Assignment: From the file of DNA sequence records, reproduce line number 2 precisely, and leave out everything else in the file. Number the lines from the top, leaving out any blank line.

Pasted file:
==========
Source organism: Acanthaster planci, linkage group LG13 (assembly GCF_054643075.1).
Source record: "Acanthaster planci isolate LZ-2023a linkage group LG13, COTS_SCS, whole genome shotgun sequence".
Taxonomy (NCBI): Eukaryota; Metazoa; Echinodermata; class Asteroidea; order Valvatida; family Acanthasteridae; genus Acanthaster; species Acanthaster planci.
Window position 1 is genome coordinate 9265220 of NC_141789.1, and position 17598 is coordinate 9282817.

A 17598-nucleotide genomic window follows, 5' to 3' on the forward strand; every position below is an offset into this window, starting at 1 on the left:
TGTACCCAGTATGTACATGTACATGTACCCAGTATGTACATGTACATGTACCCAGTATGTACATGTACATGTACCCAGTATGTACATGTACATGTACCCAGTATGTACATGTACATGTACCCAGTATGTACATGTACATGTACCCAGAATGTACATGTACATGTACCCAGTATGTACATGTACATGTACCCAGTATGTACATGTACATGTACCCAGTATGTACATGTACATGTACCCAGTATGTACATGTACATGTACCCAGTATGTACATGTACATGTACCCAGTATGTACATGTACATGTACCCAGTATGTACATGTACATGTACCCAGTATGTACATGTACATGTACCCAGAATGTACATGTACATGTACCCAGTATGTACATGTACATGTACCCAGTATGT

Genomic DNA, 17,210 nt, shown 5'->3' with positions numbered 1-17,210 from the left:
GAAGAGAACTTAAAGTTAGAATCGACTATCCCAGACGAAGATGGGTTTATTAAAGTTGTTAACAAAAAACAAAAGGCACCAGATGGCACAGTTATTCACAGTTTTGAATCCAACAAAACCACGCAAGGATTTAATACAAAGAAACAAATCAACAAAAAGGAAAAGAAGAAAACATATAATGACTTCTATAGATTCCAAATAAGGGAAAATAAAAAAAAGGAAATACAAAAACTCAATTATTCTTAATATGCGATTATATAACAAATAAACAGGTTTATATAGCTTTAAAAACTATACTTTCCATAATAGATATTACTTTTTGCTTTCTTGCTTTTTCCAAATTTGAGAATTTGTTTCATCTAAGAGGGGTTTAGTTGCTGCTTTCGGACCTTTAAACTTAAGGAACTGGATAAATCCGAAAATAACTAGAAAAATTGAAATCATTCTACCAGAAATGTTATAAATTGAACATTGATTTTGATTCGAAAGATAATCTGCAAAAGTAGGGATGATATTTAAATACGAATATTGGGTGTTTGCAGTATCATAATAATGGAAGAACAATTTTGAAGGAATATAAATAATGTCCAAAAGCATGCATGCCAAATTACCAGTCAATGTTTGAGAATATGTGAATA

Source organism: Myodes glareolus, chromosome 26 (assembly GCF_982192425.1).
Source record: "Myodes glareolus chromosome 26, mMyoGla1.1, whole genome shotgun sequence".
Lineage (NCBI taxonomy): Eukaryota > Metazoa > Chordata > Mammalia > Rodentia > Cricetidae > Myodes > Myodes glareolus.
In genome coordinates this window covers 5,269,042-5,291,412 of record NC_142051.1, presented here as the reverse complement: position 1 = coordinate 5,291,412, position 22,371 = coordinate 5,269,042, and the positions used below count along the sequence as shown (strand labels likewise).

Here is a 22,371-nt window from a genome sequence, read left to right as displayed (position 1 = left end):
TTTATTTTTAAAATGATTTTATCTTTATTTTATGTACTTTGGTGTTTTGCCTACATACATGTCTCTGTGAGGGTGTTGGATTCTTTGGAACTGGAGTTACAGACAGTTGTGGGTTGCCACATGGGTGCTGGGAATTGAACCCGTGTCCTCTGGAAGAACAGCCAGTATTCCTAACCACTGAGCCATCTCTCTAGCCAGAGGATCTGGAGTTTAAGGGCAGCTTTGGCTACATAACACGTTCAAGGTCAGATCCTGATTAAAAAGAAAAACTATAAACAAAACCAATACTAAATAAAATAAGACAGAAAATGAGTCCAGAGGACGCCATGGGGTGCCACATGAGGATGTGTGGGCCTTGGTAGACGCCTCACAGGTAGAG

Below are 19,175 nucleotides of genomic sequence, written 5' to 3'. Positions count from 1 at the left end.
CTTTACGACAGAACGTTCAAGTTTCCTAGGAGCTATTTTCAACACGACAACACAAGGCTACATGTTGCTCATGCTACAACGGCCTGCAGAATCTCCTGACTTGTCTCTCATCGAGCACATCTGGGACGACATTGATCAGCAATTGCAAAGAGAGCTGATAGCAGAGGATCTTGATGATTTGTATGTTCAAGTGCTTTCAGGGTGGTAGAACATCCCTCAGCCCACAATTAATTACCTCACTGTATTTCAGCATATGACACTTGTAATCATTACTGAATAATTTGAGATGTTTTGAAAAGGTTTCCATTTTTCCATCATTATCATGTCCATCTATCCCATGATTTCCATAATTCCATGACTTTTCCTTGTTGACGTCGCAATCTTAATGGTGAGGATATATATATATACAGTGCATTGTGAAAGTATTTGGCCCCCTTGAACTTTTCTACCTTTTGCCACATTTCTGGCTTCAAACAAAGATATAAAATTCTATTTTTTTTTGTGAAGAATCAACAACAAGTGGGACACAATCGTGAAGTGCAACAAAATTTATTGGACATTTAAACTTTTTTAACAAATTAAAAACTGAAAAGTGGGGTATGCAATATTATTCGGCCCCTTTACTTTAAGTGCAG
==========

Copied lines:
Source record: "Acanthaster planci isolate LZ-2023a linkage group LG13, COTS_SCS, whole genome shotgun sequence".